Happy Birthday Jonah
My father would have been 92 years old today, August 3, 2011. He didn’t quite make it to 92 though; he passed away last January 2. He lasted only about 40 days longer than my mother who died the day before Thanksgiving last year. It made the Holidays interesting.
I always thought that my father was not a happy man. But I’m not really sure. You see before Jonah assumed the role of dour Baptist Deacon, he was a poker player. Not just a poker player, he used to run poker games in my hometown of Greenfield, California in the late 1940s. Jonah had learned to play poker in the army during World War II. He had just finished basic training when the Japanese bombed Pearl Harbor and didn’t muster out until 1946.
Jonah was the oldest son, one younger brother and eight sisters, in the family of Jasper and Melvina Clark in Newton County, Arkansas. I think my Dad had to become a full time farm hand at the age of 9 or 10 in 1929. I don’t think there was much choice, but I don’t think it was a very sweet life. He spoke of it little. Poker players don’t reveal their emotions.
Jonah had come to Greenfield to see to his younger brother Norman who had been injured in a car wreck. Norman had been too young for the war, or to lighten Jonah’s work load as a youth. Norman was musician, like my Grandfather Jasper, and I hear he was quite good. Norman was staying with Maymee and Elmer Padgett at the Greenfield Hotel. He was in a full upper body cast with a broken neck. The Padgetts cared for Norman and took in my father in as well. That’s when Jonah put the main skill he had acquired in WWII to use and ran poker games around town.
Jonah had spent most of the war in Little Rock, at Camp Joseph T. Robinson. I’m not sure if Jasper had enough pull to keep him there, but his luck had run out. He got shipped to the Philippines and saw action at Leyte Gulf. His unit was preparing for the invasion of Japan when Truman ordered the Atomic Bomb drops on Hiroshima and Nagasaki. My father seldom talked about politicians but always expressed gratitude to Truman, because he had seen how the Japanese fought. To the death. Which would have been the death of many Americans as well.
So instead of invasion Jonah and his fellow soldiers just steamed on into Japan and occupied it. He stayed for a few months and could have stayed more, but he was dog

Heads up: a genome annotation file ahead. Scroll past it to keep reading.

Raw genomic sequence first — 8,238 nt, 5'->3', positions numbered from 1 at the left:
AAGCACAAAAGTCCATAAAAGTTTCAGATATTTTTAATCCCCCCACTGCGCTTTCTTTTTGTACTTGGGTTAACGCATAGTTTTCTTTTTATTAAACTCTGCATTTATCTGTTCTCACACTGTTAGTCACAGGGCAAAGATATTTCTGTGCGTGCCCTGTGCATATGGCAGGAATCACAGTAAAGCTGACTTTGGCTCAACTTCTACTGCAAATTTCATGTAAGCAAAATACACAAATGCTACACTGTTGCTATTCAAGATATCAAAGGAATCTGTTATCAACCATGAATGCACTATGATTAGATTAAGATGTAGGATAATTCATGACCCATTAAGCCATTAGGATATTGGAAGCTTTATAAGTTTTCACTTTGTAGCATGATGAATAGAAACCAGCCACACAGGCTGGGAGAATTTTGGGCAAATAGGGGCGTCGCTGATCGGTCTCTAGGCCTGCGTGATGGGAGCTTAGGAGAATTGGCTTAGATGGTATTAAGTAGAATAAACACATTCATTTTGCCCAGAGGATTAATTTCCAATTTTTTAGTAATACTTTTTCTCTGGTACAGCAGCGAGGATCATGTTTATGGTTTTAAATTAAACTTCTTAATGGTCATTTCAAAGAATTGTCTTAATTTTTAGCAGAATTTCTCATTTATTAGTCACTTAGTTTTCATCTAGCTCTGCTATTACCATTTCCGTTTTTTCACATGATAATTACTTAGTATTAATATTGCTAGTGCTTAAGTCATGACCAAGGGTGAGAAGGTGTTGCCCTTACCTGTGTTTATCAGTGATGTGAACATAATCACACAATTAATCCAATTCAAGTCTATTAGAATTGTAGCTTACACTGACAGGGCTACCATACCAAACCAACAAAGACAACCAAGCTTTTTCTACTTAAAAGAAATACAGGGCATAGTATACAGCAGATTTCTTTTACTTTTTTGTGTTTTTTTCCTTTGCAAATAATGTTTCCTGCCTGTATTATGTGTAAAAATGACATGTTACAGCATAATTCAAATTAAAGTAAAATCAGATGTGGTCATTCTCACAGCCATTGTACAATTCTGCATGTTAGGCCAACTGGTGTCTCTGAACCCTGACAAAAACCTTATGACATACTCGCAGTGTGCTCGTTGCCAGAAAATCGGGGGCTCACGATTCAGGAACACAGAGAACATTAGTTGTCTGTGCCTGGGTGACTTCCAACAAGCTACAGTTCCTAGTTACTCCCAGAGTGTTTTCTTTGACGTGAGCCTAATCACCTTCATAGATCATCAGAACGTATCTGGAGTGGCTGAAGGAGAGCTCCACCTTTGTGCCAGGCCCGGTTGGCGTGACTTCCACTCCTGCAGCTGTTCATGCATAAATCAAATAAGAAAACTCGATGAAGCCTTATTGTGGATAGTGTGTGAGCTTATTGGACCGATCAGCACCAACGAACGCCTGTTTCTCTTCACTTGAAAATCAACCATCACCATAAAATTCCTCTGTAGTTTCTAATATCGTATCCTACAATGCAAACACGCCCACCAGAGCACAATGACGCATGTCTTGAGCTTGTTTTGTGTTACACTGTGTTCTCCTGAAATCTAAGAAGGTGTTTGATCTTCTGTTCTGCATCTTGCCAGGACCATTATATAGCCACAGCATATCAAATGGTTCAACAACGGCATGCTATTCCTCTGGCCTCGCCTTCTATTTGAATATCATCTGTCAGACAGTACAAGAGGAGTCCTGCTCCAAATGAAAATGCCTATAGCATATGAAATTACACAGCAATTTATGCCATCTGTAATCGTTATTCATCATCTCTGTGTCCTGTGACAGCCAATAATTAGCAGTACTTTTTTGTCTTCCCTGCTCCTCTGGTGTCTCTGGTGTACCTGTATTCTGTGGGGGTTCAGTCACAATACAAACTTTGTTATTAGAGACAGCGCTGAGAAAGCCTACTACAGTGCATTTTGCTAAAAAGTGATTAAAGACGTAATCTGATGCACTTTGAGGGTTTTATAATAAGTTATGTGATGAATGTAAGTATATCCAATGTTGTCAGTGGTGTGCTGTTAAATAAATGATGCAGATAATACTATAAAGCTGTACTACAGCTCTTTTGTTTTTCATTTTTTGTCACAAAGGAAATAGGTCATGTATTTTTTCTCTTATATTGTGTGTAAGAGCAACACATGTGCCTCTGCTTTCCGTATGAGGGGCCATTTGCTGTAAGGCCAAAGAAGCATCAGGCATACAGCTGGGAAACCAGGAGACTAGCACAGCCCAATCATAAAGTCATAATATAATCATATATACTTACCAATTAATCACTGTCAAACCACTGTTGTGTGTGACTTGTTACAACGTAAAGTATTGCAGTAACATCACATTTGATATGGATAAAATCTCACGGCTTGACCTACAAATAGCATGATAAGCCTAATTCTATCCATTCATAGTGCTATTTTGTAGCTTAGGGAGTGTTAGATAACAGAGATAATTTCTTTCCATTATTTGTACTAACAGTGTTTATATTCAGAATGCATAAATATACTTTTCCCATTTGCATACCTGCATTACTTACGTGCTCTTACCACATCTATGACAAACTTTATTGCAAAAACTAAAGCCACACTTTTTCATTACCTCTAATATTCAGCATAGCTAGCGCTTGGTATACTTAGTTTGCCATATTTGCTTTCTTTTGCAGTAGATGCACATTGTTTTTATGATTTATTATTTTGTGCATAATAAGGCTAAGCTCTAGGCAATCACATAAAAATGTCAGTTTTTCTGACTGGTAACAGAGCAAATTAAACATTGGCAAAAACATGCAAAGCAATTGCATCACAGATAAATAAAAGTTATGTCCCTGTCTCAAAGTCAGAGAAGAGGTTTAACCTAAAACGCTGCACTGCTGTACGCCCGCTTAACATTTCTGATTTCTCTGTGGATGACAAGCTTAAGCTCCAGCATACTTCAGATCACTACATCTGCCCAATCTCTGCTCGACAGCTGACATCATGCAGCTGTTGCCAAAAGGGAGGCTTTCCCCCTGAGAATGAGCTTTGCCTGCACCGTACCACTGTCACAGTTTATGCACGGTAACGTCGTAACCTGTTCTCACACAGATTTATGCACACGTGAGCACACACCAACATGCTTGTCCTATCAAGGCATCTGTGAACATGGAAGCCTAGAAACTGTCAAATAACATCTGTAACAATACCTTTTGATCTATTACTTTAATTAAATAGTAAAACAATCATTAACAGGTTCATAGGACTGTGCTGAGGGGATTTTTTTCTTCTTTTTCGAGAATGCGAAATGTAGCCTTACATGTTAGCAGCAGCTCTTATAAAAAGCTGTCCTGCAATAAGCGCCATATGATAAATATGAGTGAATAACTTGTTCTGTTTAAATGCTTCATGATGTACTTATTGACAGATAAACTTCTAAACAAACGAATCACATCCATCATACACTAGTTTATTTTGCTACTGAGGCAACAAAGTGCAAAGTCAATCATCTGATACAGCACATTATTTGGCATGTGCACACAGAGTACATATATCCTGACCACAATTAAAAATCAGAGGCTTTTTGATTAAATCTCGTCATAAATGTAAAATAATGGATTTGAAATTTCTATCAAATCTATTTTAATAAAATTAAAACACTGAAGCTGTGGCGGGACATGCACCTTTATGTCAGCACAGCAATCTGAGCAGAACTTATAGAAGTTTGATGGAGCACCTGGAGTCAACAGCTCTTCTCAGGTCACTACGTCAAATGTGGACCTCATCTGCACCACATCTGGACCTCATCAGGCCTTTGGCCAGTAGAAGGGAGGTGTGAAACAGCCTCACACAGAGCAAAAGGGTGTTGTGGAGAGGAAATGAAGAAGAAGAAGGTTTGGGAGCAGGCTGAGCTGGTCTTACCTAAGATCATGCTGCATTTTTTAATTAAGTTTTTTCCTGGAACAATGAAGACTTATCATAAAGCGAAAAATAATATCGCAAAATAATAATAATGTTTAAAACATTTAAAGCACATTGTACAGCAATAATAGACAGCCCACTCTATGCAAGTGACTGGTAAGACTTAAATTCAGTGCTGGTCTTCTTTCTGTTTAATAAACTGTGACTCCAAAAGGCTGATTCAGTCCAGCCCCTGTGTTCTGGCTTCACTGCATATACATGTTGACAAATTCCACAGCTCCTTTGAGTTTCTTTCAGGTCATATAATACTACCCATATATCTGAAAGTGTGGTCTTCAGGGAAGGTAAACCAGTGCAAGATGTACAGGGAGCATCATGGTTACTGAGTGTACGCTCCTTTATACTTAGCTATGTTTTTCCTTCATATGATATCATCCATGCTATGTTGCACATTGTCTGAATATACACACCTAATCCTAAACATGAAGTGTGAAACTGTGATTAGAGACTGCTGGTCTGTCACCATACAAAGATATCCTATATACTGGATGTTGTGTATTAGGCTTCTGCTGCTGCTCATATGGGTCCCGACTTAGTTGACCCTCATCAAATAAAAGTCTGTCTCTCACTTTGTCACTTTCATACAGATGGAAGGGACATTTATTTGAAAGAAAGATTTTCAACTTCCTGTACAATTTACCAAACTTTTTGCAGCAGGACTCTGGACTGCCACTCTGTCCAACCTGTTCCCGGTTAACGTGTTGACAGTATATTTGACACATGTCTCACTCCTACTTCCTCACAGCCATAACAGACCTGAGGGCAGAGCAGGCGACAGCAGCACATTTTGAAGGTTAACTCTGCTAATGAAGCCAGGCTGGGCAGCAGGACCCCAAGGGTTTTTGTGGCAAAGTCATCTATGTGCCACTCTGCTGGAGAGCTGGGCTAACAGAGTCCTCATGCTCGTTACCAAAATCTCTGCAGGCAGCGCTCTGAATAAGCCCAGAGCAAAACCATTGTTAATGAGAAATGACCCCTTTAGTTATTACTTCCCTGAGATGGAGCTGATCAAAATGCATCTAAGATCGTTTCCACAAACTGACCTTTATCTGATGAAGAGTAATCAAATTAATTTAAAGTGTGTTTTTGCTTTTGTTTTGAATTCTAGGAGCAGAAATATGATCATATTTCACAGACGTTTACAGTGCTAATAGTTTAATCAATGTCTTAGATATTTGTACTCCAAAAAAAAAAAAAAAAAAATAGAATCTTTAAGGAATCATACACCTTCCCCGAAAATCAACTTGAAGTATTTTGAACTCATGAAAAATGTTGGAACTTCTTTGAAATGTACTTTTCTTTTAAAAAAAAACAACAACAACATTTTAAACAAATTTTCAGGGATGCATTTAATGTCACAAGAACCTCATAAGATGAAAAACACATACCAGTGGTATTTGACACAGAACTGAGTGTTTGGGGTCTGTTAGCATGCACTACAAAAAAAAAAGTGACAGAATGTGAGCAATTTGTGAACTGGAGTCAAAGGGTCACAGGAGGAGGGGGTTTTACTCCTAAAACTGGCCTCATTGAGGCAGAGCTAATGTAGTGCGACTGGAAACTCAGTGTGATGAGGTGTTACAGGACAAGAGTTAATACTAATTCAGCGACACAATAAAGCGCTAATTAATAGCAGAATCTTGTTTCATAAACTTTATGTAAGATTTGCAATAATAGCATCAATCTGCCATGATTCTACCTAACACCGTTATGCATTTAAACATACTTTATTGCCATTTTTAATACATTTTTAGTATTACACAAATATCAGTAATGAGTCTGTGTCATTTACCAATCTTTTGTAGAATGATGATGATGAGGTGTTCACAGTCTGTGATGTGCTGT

tired of the army and he mustered out. My father had a wife in Little Rock and so he headed back there. His wife was killed in a car wreck two weeks after he got back, something about which he never said much, poker players seldom do. So when his parents asked him to go to California to see to his little brother, he went.
Jonah’s poker playing and drinking days have a very vague crossover with my conscious memories. The Greenfield Free Will Baptist Church was the center of his and my Mother’s lives by the time I was really aware of the world. The fact that I had any memories of it at all was a source of discomfort to Jonah. That I could remember him drunk and was able to describe how I remembered it was something we never laughed over. We avoided it. A poker player does not like other people to be aware of their weaknesses.
As I grew up in Greenfield I always wondered why all the local farmers and business people knew Jonah, but they did. And it was from poker. The late 1940s in America was one big party, and it lasted for years. It did end, but not without a hangover. My mother landed in Greenfield in 1946 as a young war widow, with her niece Lily Mae. My parent’s relationship was cemented in a car wreck on a foggy Highway 101 at the south end of Greenfield. Maymee and Elmer ended up caring for the other Clark brother and my mother helped and they were eventually married 1n 1949.
It was a few years later, my older brother Leon and myself being additions, that my mother had packed us up and was ready to head to her friend’s house in Los Angeles. Jonah
promised to change his ways and he left the party and he settled down into the person I knew. He was the steadiest man I ever knew. He was reliable beyond belief. And he kept it all to himself. He never tipped his hand.
And so I had to learn to live my life without parental approval, because if that was what I was looking for I was in for a big disappointment. If I was going to do the right thing, I better do it for the right reason. And the right reason has nothing to do with parental approval. Just as providing and caring for my brothers and myself was never about the affection he received in return. Because that love and affection waned over the years.
My father became increasingly distant from his own family. In later years he took to griping, but his gripe was general. He didn’t like anything, or so it seemed at times. But I think it was the poker player in Jonah that just refused to let anyone have any emotional leverage on him. He had survived so much hurt that he just couldn’t survive any more.
So I can look back at my father and be truly thankful for the things he was, a dependable, faithful, rock solid provider. Or I can look back and wish for a little more fatherly affection and approval. Maybe it is a sign of some maturity and I see the first as a gift that so many people would trade just about anything for, and the second as the grousing of an infant.
So as I walk the beautiful streets of San Miguel de Allende and people see my watch and ask me for the time, it is with great pride and affection that I give them the time from Jonah’s watch.
World Meet World